June 27 2013 Summer Lecture with Jerrel Anderson
Contact: Rick Perkins, 740-774-1126
The Circleville Earthwork and Hopewell
The Circleville earthwork was one of the great Hopewell works of Ohio, but it was unfortunately lost to history by destruction in the early 19th century by the rapidly growing village of Circleville, and also by Squier's and Davis's cursory treatment of it in their 1847 book, "Ancient Monuments of the Mississippi Valley". Because of these factors, it has been largely ignored in discussions of the Hopewell phenomenon. This great work and its surroundings have much to teach us about the Hopewell: the work shared many features with other Ohio earthworks but it had some unique attributes too, it was geographically isolated from the concentration of works around Chillicothe and so can serve as a model for settlement and population patterns associated with a major work, and it serves as a sad reminder of how much can be lost to unwitting progress. This presentation will cover the work itself, compare it with other Ohio earthworks, present currently known Hopewell settlement patterns around Circleville, and encourage preservation of knowledge by all devotees of archeology.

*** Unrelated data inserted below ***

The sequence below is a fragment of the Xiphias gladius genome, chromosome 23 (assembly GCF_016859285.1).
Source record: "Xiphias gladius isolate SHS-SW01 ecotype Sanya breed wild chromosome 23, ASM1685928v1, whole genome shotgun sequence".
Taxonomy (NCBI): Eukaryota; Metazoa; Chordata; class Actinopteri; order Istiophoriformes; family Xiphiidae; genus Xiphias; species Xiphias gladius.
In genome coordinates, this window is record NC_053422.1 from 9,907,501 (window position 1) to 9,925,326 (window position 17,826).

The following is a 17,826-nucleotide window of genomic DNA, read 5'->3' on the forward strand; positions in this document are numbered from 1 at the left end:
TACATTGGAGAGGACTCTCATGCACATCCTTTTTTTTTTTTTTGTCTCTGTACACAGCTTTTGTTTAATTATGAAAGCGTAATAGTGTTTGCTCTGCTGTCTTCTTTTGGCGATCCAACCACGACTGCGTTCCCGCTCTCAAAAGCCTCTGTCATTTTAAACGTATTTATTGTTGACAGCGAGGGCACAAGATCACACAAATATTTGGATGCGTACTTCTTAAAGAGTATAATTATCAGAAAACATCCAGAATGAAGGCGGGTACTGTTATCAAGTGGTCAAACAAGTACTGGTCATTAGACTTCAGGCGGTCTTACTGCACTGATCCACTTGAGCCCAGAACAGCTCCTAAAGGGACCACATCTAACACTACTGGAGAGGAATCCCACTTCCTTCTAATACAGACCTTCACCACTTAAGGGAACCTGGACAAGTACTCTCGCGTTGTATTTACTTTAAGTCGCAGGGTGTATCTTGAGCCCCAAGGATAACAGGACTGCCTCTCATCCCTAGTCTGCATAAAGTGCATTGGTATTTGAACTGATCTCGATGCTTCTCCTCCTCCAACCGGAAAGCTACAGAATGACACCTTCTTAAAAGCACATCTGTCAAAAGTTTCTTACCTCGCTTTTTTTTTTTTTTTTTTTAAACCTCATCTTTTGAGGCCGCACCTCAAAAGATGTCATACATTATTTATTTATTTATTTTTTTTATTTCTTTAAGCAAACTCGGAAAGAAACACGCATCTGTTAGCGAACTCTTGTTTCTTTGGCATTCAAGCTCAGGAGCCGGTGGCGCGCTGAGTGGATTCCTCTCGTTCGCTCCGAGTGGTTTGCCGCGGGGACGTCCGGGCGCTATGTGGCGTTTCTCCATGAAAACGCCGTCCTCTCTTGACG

Hopewell Culture National Historical Park is pleased to host the summer archeological lecture series. The programs are held at the Mound City Group Visitor Center located at 16062 St. Rt. 104 just north of Chillicothe. Doors open to the visitor center at 7:00 p.m., lecture will start at 7:30 P.M.
Click here for directions to the Mound City Group Visitor Center.
Did You Know?
Established on March 2nd, 1923 as Mound City Group National Monument, the park was the first federally created National Park Service site in Ohio. President Warren G. Harding, a native of Ohio, established the national monument using powers granted to him under Section 2 of the 1906 Antiquities Act. The park was eventually re-named Hopewell Culture National Historical Park on May 27th, 1992 after congressional legislation was approved in the House and the Senate. More...